Snowy owls, coming down from the Arctic, can be remarkably approachable, especially young birds early in the winter. But because they are often so naive around humans, it’s easy for birders, photographers and the general public to approach them too closely. What is an exciting encounter for people can be continual — and at times even dangerous — harassment for the owl. The bird may be chased into traffic (something snowies don’t understand) and a flushed owl is liable to be attacked by another raptor like an eagle, or mobbed by crows.
Our tracking data confirms that these owls are primarily nocturnal, and when undisturbed by humans they rarely move much in the daytime. An owl flying from spot to spot in daylight usually isn’t “just moving around” like a lot of people assume, but responding to pressure and harassment, even if it’s not immediately evident to observers.
Keep your distance.This is the first and most important rule. Just because the owl may tolerate a fairly close approach doesn’t mean you should push the envelope. If the owl is visibly reacting to your presence — fidgeting, repeatedly staring at you, head-bobbing or changing position — you’re too close, and need to back off immediately.
Needless to say, if you’ve flushed the owl you were much too close — and should reconsider your behavior next time.
Fortunately, a vehicle makes a terrific blind, so stay in your car whenever possible. (It’s also a lot warmer on a frigid day.) Use a spotting scope and a telephoto lens, and be content to watch from a safe distance. Be patient, and if you can time your visit late in the day, when the owl typically will become more active, it may approach you, especially if you’re positioned near a favorite perch.
And watching from a distance — when you’re not interfering with the owl’s natural behavior — has its own particular rewards. Researchers spend countless hours watching owls, picking up clues to the surroundings from the owl’s behavior. Is it staring off in one direction consistently? Perhaps there is a red-tailed hawk, bald eagle or another snowy owl hidden over a rise in that direction. Has it raised itself up almost vertically, and is focused with laser intensity on one place? Get ready for it to make a lighting attack on prey.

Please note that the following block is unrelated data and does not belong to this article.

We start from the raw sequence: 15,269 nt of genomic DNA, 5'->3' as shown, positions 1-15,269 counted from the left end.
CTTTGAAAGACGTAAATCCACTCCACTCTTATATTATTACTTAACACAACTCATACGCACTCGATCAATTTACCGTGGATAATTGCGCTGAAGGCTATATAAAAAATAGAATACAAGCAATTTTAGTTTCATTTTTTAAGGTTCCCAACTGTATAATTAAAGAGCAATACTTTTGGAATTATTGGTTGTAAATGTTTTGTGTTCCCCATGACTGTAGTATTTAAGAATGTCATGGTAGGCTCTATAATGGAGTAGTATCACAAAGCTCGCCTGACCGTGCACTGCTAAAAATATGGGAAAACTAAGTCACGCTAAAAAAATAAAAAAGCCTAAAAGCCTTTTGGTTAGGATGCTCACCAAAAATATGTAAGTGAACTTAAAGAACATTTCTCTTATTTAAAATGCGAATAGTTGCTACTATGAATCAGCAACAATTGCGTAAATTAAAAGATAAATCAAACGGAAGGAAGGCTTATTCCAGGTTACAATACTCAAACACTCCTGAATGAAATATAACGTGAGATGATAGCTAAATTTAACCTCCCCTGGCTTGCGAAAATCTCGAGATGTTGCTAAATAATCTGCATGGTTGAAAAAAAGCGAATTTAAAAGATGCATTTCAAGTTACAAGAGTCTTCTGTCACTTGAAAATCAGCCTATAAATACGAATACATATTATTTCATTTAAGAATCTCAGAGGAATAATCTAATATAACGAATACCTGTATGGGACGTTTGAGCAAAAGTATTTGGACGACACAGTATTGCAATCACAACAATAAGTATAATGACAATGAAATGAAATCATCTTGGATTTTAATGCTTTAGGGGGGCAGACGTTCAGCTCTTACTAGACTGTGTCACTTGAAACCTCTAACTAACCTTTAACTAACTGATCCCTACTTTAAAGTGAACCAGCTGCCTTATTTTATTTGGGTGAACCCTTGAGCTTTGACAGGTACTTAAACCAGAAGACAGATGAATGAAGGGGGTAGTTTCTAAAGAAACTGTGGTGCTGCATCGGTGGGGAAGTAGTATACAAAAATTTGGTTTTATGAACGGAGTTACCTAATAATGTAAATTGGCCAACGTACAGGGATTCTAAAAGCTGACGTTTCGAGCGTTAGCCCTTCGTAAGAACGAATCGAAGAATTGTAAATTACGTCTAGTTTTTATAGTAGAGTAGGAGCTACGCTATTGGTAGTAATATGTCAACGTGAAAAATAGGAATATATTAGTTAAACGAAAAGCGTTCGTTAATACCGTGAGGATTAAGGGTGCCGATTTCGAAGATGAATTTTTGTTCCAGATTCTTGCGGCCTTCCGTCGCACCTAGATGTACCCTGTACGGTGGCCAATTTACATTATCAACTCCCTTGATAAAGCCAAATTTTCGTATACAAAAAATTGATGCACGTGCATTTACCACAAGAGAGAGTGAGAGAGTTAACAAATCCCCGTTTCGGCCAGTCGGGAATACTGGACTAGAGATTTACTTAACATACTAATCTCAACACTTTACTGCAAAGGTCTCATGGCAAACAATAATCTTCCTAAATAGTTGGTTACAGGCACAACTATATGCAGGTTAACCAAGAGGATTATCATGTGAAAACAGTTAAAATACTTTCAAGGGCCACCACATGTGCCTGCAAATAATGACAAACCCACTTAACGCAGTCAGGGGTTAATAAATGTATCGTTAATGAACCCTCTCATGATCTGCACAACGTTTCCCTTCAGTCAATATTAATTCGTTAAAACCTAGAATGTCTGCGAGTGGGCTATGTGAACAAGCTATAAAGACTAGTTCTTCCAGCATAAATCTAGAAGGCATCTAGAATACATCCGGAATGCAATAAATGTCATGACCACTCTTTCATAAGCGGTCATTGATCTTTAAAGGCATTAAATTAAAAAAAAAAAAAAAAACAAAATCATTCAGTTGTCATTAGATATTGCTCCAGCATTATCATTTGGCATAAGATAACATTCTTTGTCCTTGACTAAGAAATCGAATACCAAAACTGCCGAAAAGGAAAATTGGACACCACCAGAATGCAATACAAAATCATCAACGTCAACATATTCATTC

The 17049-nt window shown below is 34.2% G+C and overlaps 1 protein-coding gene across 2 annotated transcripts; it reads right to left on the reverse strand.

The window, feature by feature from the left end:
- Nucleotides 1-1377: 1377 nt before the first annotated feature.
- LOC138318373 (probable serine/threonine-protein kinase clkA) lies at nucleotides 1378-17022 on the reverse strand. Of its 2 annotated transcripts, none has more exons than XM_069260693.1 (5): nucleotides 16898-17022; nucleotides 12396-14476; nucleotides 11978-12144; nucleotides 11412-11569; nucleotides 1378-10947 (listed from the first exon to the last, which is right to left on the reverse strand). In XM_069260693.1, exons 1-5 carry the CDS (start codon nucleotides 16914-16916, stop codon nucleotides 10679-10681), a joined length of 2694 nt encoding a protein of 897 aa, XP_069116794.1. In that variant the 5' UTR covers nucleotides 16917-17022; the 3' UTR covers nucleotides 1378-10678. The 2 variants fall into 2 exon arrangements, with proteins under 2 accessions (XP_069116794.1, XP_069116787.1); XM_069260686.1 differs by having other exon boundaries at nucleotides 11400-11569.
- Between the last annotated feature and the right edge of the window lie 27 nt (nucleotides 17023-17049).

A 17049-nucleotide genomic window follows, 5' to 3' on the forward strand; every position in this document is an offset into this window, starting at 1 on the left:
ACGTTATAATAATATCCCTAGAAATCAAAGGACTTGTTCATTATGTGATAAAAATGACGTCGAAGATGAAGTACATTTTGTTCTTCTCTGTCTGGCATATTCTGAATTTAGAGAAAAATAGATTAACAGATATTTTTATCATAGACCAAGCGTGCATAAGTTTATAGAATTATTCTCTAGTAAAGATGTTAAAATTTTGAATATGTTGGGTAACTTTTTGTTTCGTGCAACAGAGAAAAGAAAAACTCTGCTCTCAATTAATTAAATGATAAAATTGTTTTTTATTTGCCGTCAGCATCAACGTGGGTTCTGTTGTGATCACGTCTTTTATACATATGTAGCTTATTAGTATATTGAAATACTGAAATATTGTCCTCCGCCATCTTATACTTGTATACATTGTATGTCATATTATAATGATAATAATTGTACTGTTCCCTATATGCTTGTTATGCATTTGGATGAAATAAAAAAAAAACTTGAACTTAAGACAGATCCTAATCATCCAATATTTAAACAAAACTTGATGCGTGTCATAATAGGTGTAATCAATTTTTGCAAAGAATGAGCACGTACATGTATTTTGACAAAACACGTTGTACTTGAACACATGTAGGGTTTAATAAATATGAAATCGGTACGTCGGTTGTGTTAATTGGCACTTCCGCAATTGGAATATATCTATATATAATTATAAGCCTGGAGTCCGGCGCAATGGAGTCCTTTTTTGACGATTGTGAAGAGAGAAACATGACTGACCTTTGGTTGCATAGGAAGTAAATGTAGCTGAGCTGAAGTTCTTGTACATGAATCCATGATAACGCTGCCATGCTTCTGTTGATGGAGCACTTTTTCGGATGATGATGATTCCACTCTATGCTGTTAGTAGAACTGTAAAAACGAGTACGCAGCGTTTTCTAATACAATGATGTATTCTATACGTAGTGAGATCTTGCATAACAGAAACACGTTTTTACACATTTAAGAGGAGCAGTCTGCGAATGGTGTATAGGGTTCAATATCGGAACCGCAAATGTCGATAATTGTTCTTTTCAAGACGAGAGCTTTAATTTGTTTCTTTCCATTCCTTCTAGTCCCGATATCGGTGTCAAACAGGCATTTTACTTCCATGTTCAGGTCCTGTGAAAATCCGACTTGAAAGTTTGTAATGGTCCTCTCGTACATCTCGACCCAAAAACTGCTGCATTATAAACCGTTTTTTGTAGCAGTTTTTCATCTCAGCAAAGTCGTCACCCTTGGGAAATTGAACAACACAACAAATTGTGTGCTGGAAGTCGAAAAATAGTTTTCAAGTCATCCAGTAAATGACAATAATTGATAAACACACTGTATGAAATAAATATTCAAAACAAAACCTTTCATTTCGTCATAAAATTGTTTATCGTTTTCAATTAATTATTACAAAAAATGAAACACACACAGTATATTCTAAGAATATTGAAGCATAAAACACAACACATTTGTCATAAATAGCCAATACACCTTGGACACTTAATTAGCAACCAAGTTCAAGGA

The Ottawa County (MI) Parks Department has produced a terrific video about how to watch snowy owls without causing a problem for the birds. Similarly, the Wisconsin Society for Ornithology has a great video on proper behavior when observing all owls, including snowies.
Respect private property.Many landowners who host snowy owls report problems with visitors ignoring common courtesy (and sometimes even obvious “No Trespassing” signs) to get close to owls. Do not cross private property without permission. And in coastal environments, snowy owls often roost in fragile dune habitat that is generally closed to foot traffic. Obey all closure or off-limits signs.
Do not feed an owl, ever.One of the most damaging things anyone can do (usually to attract the bird for a close-up photo, but sometimes out of a misplaced belief that the owl is starving) is to feed a snowy owl. Because they have little innate fear of humans, snowy owls can very quickly become very habituated to people tossing them mice. Once they associate people with food, the owls are drawn into dangerous situations, such as swooping close to roads. They may also approach people who may harm them, either from fear and ignorance, or from malice.